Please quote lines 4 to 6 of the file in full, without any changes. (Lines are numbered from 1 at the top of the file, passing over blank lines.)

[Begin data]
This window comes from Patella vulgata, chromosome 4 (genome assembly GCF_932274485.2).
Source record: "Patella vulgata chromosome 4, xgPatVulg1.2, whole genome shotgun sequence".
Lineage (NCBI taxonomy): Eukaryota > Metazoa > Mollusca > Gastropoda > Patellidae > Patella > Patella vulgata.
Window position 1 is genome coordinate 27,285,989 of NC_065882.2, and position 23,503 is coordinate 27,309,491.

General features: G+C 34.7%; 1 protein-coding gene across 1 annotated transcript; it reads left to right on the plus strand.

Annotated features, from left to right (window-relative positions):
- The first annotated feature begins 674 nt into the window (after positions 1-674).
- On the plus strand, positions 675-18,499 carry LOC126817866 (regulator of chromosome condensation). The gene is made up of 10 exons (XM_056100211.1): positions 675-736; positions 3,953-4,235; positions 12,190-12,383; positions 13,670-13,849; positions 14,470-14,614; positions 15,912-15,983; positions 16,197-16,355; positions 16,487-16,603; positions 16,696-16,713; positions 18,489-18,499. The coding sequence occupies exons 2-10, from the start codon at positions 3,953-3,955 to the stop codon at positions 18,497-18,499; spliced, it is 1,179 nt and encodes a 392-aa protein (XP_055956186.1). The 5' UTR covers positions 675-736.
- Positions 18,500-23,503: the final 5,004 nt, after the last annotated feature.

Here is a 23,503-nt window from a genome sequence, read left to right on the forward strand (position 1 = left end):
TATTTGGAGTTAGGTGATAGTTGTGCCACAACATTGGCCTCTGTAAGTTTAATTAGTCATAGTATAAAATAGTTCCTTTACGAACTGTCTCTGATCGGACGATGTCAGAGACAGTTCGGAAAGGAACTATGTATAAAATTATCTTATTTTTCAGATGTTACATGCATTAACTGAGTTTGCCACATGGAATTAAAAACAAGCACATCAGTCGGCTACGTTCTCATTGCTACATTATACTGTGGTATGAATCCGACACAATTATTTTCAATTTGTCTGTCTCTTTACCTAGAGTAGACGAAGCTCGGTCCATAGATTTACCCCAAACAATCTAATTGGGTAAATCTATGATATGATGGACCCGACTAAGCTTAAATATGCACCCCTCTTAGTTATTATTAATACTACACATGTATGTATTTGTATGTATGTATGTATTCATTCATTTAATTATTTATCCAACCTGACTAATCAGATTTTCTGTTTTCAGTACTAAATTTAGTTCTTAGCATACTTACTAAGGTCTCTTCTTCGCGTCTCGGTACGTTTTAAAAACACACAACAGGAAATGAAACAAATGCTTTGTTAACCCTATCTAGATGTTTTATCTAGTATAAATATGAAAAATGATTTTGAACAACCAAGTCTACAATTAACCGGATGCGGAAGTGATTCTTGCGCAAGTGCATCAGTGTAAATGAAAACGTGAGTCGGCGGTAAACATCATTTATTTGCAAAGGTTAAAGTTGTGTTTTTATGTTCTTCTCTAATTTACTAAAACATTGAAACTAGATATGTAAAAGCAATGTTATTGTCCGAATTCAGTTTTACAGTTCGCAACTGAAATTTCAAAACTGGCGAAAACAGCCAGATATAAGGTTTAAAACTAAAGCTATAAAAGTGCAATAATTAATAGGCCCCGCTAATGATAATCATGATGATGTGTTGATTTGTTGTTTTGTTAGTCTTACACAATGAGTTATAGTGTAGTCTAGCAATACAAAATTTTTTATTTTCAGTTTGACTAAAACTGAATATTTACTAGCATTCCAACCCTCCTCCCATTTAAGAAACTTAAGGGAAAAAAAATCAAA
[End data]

Window position 1 is genome coordinate 27,285,989 of NC_065882.2, and position 23,503 is coordinate 27,309,491.

General features: G+C 34.7%; 1 protein-coding gene across 1 annotated transcript; it reads left to right on the plus strand.

Annotated features, from left to right (window-relative positions):